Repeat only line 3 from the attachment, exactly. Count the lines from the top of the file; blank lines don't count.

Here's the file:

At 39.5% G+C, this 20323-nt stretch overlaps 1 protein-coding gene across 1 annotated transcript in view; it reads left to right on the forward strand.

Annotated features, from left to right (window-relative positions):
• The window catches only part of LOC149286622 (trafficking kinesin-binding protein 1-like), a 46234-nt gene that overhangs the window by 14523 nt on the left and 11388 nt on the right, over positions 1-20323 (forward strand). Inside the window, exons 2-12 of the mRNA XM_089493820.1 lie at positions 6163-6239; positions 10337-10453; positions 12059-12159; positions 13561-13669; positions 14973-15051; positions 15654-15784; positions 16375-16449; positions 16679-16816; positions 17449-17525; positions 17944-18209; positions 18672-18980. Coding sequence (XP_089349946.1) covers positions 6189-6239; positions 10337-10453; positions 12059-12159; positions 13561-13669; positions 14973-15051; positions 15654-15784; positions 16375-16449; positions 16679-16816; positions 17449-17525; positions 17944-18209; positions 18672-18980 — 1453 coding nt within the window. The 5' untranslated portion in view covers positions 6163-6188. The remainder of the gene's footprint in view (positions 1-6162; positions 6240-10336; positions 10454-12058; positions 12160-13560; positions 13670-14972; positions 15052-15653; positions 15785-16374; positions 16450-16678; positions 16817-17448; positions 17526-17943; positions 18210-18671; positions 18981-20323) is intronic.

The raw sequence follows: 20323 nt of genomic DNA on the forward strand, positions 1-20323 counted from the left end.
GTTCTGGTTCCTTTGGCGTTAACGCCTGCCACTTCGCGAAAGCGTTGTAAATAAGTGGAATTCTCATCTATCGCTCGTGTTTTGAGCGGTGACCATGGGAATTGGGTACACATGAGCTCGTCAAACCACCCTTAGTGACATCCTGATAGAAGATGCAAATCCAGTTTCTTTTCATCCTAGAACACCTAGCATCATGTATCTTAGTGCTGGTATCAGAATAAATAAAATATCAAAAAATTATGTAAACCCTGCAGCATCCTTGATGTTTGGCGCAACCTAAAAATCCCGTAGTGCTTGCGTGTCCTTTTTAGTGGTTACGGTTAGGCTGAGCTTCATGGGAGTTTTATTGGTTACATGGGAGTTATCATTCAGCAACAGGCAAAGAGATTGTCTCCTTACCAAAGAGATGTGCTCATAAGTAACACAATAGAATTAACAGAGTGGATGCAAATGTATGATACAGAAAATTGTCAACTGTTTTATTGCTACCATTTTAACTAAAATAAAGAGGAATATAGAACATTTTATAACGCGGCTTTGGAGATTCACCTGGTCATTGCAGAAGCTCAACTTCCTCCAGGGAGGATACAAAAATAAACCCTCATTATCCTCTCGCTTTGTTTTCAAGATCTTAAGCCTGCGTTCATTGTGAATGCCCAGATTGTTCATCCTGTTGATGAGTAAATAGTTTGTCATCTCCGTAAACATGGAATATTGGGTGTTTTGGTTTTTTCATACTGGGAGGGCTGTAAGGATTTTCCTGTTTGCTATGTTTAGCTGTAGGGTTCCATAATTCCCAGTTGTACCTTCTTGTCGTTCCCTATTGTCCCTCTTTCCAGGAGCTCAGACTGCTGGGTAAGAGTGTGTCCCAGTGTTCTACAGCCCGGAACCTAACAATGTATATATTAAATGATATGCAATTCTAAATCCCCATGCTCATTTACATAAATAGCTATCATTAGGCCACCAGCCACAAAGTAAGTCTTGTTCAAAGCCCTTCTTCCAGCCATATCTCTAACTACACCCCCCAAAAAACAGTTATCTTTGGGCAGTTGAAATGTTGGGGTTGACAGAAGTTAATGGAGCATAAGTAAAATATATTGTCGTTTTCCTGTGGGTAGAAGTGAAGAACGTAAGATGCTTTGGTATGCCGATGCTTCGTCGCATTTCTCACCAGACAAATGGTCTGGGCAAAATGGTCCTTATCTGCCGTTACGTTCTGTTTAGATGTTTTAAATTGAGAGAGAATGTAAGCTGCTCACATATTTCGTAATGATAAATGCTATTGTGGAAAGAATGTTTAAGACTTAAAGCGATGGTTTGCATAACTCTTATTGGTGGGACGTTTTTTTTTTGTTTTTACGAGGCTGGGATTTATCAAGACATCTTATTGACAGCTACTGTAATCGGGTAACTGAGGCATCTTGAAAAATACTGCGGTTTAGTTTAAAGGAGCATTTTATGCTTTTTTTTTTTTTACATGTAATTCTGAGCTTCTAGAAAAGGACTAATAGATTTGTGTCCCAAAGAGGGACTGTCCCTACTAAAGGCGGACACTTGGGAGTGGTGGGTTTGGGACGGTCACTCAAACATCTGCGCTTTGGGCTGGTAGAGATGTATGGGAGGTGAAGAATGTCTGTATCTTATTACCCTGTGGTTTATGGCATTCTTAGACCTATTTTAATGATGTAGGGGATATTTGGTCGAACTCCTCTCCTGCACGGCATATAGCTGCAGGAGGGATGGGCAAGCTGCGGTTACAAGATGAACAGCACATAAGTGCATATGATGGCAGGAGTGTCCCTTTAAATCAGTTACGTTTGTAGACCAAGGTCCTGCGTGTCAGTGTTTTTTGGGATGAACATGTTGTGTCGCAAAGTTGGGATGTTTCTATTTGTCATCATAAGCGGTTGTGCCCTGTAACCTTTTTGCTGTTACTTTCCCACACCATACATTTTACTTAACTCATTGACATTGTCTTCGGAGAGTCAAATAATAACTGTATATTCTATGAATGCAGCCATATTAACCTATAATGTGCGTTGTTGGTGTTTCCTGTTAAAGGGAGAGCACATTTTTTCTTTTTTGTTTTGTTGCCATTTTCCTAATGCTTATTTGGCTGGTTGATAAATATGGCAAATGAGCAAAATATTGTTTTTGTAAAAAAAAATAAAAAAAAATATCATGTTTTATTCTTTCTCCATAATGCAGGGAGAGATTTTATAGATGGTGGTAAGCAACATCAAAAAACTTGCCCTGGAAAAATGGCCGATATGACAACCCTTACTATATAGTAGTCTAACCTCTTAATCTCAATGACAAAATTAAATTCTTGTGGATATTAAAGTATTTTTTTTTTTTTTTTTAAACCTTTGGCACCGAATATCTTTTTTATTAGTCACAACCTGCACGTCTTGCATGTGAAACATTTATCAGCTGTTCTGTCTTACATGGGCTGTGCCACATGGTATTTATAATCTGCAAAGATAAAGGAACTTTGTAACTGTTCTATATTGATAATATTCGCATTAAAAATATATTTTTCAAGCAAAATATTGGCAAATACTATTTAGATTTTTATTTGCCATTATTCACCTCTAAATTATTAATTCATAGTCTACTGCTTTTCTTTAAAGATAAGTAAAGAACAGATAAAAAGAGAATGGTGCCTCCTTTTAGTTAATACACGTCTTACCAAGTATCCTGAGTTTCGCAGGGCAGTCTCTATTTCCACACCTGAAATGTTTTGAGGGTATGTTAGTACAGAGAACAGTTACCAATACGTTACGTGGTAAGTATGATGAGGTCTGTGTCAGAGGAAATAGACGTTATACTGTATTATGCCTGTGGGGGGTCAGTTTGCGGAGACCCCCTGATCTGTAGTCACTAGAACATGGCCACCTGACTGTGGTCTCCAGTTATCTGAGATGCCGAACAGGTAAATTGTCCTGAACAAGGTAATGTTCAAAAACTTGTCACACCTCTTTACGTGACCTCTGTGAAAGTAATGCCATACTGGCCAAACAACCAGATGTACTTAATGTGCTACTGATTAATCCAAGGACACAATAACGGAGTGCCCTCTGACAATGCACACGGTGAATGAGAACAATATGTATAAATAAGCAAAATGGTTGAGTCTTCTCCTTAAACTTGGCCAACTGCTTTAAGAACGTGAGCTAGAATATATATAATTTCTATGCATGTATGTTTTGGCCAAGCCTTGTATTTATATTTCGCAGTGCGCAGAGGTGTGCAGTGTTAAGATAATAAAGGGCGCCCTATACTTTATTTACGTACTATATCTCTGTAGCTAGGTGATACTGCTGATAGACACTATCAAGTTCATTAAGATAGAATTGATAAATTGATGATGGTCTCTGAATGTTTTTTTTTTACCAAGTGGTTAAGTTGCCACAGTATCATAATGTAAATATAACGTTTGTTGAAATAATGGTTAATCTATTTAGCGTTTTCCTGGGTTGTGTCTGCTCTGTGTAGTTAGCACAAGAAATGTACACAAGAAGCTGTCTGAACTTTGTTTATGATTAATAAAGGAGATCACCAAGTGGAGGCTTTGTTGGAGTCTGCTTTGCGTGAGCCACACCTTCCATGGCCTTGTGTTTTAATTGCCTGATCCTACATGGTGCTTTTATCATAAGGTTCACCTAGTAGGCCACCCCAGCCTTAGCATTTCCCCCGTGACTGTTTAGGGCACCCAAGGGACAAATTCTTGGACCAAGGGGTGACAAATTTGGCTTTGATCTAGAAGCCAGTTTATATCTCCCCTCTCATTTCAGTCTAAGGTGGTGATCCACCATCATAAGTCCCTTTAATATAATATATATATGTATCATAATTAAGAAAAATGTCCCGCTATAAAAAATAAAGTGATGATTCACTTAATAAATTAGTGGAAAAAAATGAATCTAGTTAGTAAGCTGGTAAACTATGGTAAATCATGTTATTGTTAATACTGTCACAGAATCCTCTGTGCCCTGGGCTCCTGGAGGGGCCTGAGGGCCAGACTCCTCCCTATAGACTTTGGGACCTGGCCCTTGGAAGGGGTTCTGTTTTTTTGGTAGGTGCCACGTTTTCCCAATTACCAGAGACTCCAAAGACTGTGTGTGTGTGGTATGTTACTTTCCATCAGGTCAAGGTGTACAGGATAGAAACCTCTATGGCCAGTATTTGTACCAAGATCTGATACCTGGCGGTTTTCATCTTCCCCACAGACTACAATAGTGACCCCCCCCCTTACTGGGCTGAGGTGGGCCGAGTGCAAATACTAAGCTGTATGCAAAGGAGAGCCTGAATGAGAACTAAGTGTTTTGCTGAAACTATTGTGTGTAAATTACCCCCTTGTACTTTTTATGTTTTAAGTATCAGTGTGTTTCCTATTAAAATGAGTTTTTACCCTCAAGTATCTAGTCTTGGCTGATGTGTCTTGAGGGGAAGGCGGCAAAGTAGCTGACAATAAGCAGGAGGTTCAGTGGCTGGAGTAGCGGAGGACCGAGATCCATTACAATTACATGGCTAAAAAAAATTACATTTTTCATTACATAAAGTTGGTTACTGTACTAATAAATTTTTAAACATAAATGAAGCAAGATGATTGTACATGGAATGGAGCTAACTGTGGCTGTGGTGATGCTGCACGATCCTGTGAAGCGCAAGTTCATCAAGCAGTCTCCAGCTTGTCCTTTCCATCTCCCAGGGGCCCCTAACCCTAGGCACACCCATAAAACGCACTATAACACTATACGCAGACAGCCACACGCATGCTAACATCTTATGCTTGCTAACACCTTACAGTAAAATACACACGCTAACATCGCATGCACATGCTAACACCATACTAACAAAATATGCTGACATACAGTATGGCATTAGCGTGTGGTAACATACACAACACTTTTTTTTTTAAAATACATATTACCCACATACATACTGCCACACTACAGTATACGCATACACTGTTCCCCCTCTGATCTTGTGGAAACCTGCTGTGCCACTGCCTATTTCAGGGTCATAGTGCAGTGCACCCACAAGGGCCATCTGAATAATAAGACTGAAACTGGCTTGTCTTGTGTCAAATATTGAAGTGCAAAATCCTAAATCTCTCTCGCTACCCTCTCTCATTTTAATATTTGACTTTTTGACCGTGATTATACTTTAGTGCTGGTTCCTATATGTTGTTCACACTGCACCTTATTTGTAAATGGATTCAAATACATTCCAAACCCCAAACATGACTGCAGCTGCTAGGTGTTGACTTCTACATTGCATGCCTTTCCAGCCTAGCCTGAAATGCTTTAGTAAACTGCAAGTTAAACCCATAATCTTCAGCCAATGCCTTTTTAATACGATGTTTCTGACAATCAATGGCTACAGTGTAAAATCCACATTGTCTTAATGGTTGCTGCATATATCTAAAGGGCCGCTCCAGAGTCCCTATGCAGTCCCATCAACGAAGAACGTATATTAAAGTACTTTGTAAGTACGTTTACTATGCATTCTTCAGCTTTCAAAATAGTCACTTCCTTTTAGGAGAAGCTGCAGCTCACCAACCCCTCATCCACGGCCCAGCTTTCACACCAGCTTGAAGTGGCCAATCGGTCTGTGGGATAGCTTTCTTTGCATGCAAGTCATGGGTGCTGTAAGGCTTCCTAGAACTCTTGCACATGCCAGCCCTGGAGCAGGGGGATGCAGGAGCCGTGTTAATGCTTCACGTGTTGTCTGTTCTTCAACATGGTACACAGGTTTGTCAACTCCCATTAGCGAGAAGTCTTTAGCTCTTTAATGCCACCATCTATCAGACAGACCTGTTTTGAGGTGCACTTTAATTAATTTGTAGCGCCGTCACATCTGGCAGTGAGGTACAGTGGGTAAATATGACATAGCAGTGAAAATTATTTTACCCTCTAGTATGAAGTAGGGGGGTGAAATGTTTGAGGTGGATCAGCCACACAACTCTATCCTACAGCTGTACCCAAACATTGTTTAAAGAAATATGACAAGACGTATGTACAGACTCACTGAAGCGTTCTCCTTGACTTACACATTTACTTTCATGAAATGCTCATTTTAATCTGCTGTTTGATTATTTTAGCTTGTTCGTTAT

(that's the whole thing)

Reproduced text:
• The window catches only part of LOC149286622 (trafficking kinesin-binding protein 1-like), a 46234-nt gene that overhangs the window by 14523 nt on the left and 11388 nt on the right, over positions 1-20323 (forward strand). Inside the window, exons 2-12 of the mRNA XM_089493820.1 lie at positions 6163-6239; positions 10337-10453; positions 12059-12159; positions 13561-13669; positions 14973-15051; positions 15654-15784; positions 16375-16449; positions 16679-16816; positions 17449-17525; positions 17944-18209; positions 18672-18980. Coding sequence (XP_089349946.1) covers positions 6189-6239; positions 10337-10453; positions 12059-12159; positions 13561-13669; positions 14973-15051; positions 15654-15784; positions 16375-16449; positions 16679-16816; positions 17449-17525; positions 17944-18209; positions 18672-18980 — 1453 coding nt within the window. The 5' untranslated portion in view covers positions 6163-6188. The remainder of the gene's footprint in view (positions 1-6162; positions 6240-10336; positions 10454-12058; positions 12160-13560; positions 13670-14972; positions 15052-15653; positions 15785-16374; positions 16450-16678; positions 16817-17448; positions 17526-17943; positions 18210-18671; positions 18981-20323) is intronic.